Scott Baier: Yeah. At CPCI, I would like to say we’re the hands and feet and voice of Christ. Right? And this idea that unless a woman feels lovable, she’s not going to be love able. And so we’ve got to be that love for her in that moment. So that’s beautiful in that compassion. You know, it’s probably for most women they’re thinking, okay, it’s not just an action or a behavior they took. They’re going to make it their identity. And isn’t that dangerous?
Janine Marrone: It is. And maybe one of the first things that we would want to say is we talk about abortion healing is to try not to say post-abortive and label an individual by a bad decision that they made, but instead recognizing the individual as a human being, just like you and I, that have had our own bad decisions of whatever they are and with an opportunity for for healing. That’s beautiful. So, you mentioned earlier about the “Who are the leaders?” We started with pregnancy centers, and pregnancy centers have a very, very unique opportunity for healing because men and women are coming to them to help them, either intercede for them to not have an abortion or to help them through their pregnancy. In both cases, those are men and women who have been impacted by abortion. So, healing may be a part of the services that can be provided by pregnancy centers. So that’s kind of an easy one. Then there are those then there are those that are in clergy. So that’s our churches. How often in our churches today are we avoiding that conversation because of the moral wrongness of the decision or the politicalness of that decision? We avoid abortion for those two reasons. Probably 99% of the time and not out of caring and warmth in any way, shape, or form. What we would like to see on the compassion scale is that not be afraid of having that conversation. For those that we hear that that are in the pews, that may be in the pews because, oh, by the way, once abortion comes into the equation, women aren’t going back to the church from which they came. And that’s really an important thing to keep in mind, as well. But but they’re leaving the pews often because they may have had an abortion and can’t listen to it, not because of its political or or otherwise religious sense. So we want to invite the conversation with the kind of language that invites healing and mercy and not justice and condemnation.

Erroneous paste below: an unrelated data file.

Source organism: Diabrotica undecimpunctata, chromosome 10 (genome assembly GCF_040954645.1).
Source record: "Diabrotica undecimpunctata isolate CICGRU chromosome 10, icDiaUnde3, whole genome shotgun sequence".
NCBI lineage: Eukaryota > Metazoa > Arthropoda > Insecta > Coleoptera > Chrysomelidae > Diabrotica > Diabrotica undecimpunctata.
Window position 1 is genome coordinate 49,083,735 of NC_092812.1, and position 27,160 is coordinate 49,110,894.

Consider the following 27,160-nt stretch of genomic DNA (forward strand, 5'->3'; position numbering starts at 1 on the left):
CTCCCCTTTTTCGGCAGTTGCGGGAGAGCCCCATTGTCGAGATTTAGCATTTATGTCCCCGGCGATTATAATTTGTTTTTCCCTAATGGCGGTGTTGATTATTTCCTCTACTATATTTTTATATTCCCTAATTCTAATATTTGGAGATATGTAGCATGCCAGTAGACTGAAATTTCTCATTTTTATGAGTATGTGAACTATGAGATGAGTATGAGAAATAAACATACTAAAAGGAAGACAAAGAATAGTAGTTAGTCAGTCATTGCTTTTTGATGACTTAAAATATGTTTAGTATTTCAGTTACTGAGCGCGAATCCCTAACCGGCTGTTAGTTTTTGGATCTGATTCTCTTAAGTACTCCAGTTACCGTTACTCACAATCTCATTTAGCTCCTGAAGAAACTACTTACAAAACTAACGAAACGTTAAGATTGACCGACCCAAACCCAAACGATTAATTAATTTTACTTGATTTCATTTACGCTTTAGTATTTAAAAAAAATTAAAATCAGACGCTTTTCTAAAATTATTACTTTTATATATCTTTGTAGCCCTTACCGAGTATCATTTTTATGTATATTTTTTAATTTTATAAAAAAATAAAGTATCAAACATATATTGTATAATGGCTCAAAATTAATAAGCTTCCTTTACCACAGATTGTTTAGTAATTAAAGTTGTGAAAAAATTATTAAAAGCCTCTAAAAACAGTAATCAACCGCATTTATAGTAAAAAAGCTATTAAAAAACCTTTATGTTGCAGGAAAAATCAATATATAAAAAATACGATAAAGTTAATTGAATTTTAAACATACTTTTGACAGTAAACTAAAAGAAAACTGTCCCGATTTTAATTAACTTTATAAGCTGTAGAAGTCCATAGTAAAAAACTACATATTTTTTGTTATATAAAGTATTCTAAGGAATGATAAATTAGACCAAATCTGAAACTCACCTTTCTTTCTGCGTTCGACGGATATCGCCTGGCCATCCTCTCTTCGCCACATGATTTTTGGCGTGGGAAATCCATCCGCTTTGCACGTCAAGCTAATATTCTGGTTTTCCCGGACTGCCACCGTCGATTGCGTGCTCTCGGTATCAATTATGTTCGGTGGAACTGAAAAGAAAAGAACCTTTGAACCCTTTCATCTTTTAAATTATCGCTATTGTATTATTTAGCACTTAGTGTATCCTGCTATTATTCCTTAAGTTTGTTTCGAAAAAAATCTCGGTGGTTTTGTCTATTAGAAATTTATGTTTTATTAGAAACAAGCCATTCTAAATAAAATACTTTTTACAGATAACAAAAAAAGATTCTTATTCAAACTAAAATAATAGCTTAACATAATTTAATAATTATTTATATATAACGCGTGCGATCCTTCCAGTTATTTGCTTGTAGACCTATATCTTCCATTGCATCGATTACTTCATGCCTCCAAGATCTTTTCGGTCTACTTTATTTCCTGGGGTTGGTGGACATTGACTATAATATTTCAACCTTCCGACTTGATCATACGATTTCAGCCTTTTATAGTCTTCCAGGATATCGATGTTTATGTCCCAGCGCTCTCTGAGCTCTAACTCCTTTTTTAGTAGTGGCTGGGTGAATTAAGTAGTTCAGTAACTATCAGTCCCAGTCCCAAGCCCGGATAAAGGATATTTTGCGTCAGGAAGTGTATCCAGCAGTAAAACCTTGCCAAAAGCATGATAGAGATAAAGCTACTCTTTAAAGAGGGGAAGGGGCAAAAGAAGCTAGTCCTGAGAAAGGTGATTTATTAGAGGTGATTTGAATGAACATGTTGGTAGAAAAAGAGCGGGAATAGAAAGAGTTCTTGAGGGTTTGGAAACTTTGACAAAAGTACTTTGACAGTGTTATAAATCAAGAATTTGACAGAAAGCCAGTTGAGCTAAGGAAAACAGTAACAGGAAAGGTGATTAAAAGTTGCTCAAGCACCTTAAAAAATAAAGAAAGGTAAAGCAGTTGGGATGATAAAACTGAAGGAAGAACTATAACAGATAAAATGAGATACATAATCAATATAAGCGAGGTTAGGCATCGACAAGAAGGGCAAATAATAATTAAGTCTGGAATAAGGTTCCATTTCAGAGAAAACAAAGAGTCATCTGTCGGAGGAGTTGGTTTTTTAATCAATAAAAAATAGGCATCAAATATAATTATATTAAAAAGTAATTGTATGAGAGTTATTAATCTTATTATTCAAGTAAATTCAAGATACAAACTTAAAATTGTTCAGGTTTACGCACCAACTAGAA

Scott Baier: So what I’m hearing Support After Abortion is not saying, “Hey, here’s our program and here’s what we’re going to deliver to you.” It’s actually going to what they are saying they need. So maybe speak about what the research is showing, what men and women who have had an abortion experience, abortion experience are saying that they want in a healing program.
Janine Marrone: I think one of the big surprises to me was what came out of the research. Well, it shouldn’t be a surprise because one of the things that I saw and by the way, my background is I’m Marketing Sales, Business Development. I’m used to looking at markets and trying to understand what makes them tick so that we can align ourselves with those particular markets. So I was really looking for, is this a marketing problem or a product market problem when I saw so many new that so many people had had abortions but they weren’t availing themselves to what was out there? One of the first things that we found out is that 95% of our programs, if not more, are faith based or start with a religious angle, if you will, whether they’re in retreat mode or they’re Bible studies and they are not necessarily done anonymously. And the two big things that came out was are women, at least in the women’s study, were not going to church. 80% of them seldom to never were going to church, and about 70% would prefer an anonymous programs. So we knew right away that the that the healing that we had was not necessarily I call that the product, the healing that providers that we had were not necessarily in alignment with where the women who wanted healing were.